Blender is a powerful 3D application for creating 3D images and animations and bring your creativity to life. The strength of Blender is its philosophy to provide a smooth and seamless work flow and tools for the artist. By interacting with the multitude of buttons, menu's using keyboard and mouse you can create objects, sculpt them, rig those objects etc., and eventually render your scene composed of aforementioned objects.
Apart from creating objects using devices, Python also enables you to create objects and other things using a scripting interface.
Now, If you are absolutely new to Programming, please go through the excellent and free online e-book Learning With Python. (Note: I am in the process of writing a quick primer covering Python 3.1 which Blender 2.5 and up will be using)
In a nutshell, in order for us to program, one should be comfortable with creating, extracting and manipulating data with operations. Python provides us with very nice ways of dealing with data and get out job done.
Accessing Blender's Built-in Python Console
By pressing SHIFT+F4 in any Blender Window (3D View, Timeline etc.,) you can change it to a Console
To check what symbols are loaded into the default environment, type dir() and press ENTER-KEY
Now, type bpy. and then press CTRL+SPACE-KEY and you will see the Console auto-complete feature in action. We will make use of this a lot to help our learning the API faster.
You will notice that a list of sub-modules inside of bpy appear. These modules encapsulate all that we can do with Blender Python API and are very powerful tools.
List all stuff inside the bpy.app module
We can now access the stuff (that was listed previously) one by one by typing bpy.app.stuff1and pressing ENTER-KEY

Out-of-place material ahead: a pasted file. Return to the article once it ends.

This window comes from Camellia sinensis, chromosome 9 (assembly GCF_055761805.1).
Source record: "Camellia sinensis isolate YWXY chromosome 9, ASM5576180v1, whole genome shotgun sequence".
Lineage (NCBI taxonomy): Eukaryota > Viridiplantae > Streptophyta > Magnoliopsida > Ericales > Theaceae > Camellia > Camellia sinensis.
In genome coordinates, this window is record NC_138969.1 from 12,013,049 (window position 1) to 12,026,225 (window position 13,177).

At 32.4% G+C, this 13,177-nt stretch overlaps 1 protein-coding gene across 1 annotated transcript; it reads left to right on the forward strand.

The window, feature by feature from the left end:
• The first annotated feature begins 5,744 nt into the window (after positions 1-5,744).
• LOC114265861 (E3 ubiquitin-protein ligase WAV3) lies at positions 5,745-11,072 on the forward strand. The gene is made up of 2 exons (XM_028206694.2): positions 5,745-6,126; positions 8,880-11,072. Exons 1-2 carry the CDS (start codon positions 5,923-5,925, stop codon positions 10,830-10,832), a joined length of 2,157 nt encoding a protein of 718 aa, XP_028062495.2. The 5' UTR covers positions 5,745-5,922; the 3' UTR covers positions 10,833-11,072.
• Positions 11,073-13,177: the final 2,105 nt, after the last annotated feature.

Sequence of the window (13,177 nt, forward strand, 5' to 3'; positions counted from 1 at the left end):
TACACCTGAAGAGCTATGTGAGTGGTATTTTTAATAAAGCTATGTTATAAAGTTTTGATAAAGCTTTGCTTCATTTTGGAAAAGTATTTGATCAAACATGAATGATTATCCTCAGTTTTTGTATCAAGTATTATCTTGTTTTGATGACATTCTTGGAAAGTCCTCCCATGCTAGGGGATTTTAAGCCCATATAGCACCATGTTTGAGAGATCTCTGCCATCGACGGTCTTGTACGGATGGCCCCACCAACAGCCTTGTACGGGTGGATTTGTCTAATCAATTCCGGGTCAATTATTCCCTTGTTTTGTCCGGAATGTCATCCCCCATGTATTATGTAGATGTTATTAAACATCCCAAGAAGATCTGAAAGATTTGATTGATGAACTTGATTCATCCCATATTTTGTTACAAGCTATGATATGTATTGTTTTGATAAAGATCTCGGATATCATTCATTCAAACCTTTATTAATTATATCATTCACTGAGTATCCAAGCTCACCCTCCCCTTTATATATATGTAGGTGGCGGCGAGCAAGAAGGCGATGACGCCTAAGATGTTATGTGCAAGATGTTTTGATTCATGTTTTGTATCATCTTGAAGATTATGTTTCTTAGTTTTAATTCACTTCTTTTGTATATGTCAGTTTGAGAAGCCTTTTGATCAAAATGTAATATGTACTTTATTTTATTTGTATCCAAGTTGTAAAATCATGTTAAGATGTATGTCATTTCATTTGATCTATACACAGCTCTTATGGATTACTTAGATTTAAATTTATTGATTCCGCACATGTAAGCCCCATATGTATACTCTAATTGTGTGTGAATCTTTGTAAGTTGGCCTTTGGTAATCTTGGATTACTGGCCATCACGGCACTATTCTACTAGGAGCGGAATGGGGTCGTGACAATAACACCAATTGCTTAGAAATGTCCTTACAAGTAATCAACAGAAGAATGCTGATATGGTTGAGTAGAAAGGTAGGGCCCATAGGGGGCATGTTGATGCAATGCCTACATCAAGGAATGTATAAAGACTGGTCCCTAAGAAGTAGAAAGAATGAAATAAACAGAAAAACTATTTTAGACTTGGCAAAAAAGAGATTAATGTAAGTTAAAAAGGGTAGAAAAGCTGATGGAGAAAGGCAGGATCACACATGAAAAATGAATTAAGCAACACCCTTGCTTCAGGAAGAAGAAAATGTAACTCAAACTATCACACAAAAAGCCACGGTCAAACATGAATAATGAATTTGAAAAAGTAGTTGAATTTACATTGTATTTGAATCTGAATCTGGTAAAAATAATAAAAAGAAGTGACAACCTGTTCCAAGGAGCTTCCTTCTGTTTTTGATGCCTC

Now that you got a hang of this, lets proceed to investigate the more useful modules in bpy.
Basic BPY API Modules
If you look at the 3D Viewport in the default Blender scene, you will notice 3 objects: Cube, Lamp and Camera.
For all the scenarios listed above (not all were listed, mind you..) the bpy module provides functionality to access and modify data.
Let's start with the Contextual access of information in a Blender file/scene.
Type the following in the Console (>>> stands for Console input prompt)
>>> bpy.context. and press CTRL+SPACE-KEY to list everything inside it.
For the above commands to show the proper output, make sure you have selected objects in your 3D view.
Will print the current 3D View mode (Object, Edit, Sculpt etc.,)
Will give access to the active object in the 3D View
Exercise: Try out.. (Enter following commands and press ENTER-KEY after each one)
Will give access to a list of all selected objects (including the active object)
Exercise: Try out the following commands in the Blender console window.
bpy.data has bunch of functions and variables that give you access to all the data in the Blender file.
You can access following data in the current Blender file
objects, meshes, materials, textures, scenes, screens, sounds, scripts, texts, cameras, curves, lamps, brushes, armatures, images, lattices, libraries, worlds, groups, metaballs, particles, node_groups
Aint' it awesome.
Let's look at some examples.
The tool/action system in Blender 2.5 is built around the concept of operators. These operators can be called directly from console or can be executed by click of a button or packaged in a python script. Very powerful they are..
For a list of various operator categories, click here
Lets create a set of five Cubes in the 3D Viewport. First, delete the existing Cube object by selecting it and pressing X-KEY
The following commands are used to specify that the objects are created in layer 1
We create a reference to the operator that is used for creating a cube mesh primitive
Now in a for loop, we create the five objects like this (In the screenshot above, I used another method)
Press ENTER-KEY twice after entering the command at the shell prompt.
So far we have been typing directly in the built in Python console. For this exercise, do the following
So, I hope this quick introduction was helpful to get a basic understanding of the BPY API.
Just explore around, read the documentation and try it out. The official introduction to the Blender 2.5 Python API is here and you can also read about the Data Access API that was included as part of the first Blender 2.5 Alpha 0 Release.
If you have any suggestions/comments (or you found mistakes), please drop me a mail at the address below.